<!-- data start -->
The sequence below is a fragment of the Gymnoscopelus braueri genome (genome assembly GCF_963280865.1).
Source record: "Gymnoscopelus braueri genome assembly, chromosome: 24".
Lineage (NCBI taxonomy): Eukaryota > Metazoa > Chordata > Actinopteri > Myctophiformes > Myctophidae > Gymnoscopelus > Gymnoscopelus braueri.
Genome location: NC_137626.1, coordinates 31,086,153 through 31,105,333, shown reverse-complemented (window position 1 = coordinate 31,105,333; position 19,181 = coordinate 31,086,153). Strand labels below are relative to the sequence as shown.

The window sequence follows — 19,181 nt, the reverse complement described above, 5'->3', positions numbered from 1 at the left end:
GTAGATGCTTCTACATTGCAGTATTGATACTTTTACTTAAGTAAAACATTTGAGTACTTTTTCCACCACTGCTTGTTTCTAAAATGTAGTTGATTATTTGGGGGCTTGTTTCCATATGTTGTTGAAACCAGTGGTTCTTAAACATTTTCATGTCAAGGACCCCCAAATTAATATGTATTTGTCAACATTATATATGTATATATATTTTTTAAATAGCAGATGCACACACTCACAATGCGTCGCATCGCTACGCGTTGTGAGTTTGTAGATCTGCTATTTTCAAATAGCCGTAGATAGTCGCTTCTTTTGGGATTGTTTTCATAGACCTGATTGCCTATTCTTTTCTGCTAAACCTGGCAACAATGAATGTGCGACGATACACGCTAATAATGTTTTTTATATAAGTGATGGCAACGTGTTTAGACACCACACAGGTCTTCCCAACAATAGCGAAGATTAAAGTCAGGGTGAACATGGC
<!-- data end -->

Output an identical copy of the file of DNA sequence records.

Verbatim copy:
The sequence below is a fragment of the Gymnoscopelus braueri genome (genome assembly GCF_963280865.1).
Source record: "Gymnoscopelus braueri genome assembly, chromosome: 24".
Lineage (NCBI taxonomy): Eukaryota > Metazoa > Chordata > Actinopteri > Myctophiformes > Myctophidae > Gymnoscopelus > Gymnoscopelus braueri.
Genome location: NC_137626.1, coordinates 31,086,153 through 31,105,333, shown reverse-complemented (window position 1 = coordinate 31,105,333; position 19,181 = coordinate 31,086,153). Strand labels below are relative to the sequence as shown.

The window sequence follows — 19,181 nt, the reverse complement described above, 5'->3', positions numbered from 1 at the left end:
GTAGATGCTTCTACATTGCAGTATTGATACTTTTACTTAAGTAAAACATTTGAGTACTTTTTCCACCACTGCTTGTTTCTAAAATGTAGTTGATTATTTGGGGGCTTGTTTCCATATGTTGTTGAAACCAGTGGTTCTTAAACATTTTCATGTCAAGGACCCCCAAATTAATATGTATTTGTCAACATTATATATGTATATATATTTTTTAAATAGCAGATGCACACACTCACAATGCGTCGCATCGCTACGCGTTGTGAGTTTGTAGATCTGCTATTTTCAAATAGCCGTAGATAGTCGCTTCTTTTGGGATTGTTTTCATAGACCTGATTGCCTATTCTTTTCTGCTAAACCTGGCAACAATGAATGTGCGACGATACACGCTAATAATGTTTTTTATATAAGTGATGGCAACGTGTTTAGACACCACACAGGTCTTCCCAACAATAGCGAAGATTAAAGTCAGGGTGAACATGGC